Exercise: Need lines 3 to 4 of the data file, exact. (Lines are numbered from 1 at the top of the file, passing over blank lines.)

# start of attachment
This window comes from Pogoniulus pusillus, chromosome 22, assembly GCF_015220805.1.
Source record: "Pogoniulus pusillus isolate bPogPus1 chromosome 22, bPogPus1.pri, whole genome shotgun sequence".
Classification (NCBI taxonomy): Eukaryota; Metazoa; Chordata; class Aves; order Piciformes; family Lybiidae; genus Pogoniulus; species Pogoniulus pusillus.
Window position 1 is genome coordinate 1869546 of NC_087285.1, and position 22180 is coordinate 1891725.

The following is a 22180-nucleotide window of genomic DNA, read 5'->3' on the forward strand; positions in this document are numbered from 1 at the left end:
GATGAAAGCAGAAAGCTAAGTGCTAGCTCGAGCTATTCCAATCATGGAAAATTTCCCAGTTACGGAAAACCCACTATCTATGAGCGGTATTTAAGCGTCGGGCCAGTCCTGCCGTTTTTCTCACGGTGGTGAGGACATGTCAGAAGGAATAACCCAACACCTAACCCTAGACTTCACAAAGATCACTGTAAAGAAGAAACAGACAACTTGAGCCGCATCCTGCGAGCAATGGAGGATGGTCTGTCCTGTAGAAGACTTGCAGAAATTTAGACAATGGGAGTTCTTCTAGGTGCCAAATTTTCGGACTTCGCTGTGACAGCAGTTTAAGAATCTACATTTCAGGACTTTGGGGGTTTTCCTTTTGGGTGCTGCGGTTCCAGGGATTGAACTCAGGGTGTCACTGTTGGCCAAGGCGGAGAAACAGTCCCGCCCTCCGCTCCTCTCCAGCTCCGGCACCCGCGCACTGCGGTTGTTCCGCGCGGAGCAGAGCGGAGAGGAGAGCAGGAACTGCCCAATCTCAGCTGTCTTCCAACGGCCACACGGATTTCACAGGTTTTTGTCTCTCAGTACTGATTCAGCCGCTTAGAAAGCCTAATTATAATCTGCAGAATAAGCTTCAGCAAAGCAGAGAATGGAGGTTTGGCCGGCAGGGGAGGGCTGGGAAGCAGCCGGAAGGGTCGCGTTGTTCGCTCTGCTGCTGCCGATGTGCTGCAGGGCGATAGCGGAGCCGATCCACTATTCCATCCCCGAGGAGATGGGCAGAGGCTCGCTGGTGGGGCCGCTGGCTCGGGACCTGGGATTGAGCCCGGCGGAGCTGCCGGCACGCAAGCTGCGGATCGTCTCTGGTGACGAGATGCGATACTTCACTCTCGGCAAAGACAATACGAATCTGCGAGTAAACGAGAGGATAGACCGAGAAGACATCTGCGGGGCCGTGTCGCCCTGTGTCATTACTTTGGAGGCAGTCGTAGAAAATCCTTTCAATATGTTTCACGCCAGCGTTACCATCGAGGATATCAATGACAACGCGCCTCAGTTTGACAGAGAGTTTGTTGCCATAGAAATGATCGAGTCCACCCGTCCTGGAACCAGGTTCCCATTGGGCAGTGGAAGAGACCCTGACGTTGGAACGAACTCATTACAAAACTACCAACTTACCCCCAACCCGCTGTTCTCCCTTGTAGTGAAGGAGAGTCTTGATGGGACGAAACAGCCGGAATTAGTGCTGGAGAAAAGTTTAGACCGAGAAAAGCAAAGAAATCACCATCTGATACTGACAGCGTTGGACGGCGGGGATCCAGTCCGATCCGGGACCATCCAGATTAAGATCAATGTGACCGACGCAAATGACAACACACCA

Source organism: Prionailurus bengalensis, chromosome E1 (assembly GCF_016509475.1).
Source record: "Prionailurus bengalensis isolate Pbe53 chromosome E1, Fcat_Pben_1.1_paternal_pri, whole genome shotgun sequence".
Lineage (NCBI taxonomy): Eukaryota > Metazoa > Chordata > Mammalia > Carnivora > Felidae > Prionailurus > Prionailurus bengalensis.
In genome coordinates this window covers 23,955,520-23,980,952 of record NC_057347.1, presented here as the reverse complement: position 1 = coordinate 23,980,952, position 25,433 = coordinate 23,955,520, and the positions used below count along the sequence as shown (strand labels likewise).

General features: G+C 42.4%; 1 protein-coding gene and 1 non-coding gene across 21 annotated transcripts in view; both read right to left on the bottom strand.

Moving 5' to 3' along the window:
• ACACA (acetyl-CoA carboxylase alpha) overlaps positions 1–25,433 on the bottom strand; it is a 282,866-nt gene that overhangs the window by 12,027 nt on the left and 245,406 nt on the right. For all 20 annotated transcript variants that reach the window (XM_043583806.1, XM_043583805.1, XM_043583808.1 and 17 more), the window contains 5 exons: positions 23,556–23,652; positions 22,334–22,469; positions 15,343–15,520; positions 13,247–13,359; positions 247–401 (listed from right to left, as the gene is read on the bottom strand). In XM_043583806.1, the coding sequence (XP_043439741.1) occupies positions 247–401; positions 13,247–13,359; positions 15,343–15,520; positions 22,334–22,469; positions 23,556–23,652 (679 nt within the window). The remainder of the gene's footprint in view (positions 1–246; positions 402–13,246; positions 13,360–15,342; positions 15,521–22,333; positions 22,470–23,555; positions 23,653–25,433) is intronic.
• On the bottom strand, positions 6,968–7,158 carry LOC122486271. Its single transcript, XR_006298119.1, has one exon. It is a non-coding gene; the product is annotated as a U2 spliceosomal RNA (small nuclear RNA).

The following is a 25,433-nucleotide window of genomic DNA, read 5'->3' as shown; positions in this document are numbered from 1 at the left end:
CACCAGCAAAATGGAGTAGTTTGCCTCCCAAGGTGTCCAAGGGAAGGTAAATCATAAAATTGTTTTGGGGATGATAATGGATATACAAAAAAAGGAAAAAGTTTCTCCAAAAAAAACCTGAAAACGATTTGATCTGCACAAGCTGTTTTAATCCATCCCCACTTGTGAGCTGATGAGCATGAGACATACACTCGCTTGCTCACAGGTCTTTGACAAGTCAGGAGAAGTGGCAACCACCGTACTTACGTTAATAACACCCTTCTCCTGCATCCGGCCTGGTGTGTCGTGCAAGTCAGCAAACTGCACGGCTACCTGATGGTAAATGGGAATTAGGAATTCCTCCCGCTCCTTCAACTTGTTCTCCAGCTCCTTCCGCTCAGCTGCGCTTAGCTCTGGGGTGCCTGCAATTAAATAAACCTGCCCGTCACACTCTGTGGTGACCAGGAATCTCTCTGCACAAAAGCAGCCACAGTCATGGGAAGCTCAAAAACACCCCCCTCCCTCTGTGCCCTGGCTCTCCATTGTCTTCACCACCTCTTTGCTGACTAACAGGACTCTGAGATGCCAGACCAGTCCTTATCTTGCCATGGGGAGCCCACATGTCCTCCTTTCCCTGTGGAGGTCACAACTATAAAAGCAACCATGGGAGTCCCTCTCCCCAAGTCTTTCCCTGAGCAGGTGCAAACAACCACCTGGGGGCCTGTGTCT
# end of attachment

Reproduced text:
Classification (NCBI taxonomy): Eukaryota; Metazoa; Chordata; class Aves; order Piciformes; family Lybiidae; genus Pogoniulus; species Pogoniulus pusillus.
Window position 1 is genome coordinate 1869546 of NC_087285.1, and position 22180 is coordinate 1891725.